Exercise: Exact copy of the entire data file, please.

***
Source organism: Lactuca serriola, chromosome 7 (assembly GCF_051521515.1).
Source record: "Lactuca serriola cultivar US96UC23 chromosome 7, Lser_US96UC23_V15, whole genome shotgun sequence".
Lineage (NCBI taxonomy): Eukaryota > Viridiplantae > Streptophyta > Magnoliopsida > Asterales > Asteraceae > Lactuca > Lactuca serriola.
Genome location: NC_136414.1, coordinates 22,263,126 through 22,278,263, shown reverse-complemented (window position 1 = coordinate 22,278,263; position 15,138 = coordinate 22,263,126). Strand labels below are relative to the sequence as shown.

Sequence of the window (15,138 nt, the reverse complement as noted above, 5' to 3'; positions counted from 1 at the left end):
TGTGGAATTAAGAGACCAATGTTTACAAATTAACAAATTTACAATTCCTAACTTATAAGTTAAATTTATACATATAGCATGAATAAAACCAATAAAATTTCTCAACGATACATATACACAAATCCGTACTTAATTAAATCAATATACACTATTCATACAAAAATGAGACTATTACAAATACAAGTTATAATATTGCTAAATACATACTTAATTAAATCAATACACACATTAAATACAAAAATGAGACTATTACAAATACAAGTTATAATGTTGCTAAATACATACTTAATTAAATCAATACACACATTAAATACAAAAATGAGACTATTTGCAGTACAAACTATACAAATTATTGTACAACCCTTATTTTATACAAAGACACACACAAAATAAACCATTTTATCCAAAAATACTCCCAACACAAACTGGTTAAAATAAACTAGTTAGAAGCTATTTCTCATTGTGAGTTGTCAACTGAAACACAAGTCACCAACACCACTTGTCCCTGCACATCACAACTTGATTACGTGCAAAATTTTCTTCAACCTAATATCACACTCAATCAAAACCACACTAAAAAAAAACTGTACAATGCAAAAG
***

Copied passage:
Source organism: Lactuca serriola, chromosome 7 (assembly GCF_051521515.1).
Source record: "Lactuca serriola cultivar US96UC23 chromosome 7, Lser_US96UC23_V15, whole genome shotgun sequence".
Lineage (NCBI taxonomy): Eukaryota > Viridiplantae > Streptophyta > Magnoliopsida > Asterales > Asteraceae > Lactuca > Lactuca serriola.
Genome location: NC_136414.1, coordinates 22,263,126 through 22,278,263, shown reverse-complemented (window position 1 = coordinate 22,278,263; position 15,138 = coordinate 22,263,126). Strand labels below are relative to the sequence as shown.

Sequence of the window (15,138 nt, the reverse complement as noted above, 5' to 3'; positions counted from 1 at the left end):
TGTGGAATTAAGAGACCAATGTTTACAAATTAACAAATTTACAATTCCTAACTTATAAGTTAAATTTATACATATAGCATGAATAAAACCAATAAAATTTCTCAACGATACATATACACAAATCCGTACTTAATTAAATCAATATACACTATTCATACAAAAATGAGACTATTACAAATACAAGTTATAATATTGCTAAATACATACTTAATTAAATCAATACACACATTAAATACAAAAATGAGACTATTACAAATACAAGTTATAATGTTGCTAAATACATACTTAATTAAATCAATACACACATTAAATACAAAAATGAGACTATTTGCAGTACAAACTATACAAATTATTGTACAACCCTTATTTTATACAAAGACACACACAAAATAAACCATTTTATCCAAAAATACTCCCAACACAAACTGGTTAAAATAAACTAGTTAGAAGCTATTTCTCATTGTGAGTTGTCAACTGAAACACAAGTCACCAACACCACTTGTCCCTGCACATCACAACTTGATTACGTGCAAAATTTTCTTCAACCTAATATCACACTCAATCAAAACCACACTAAAAAAAAACTGTACAATGCAAAAG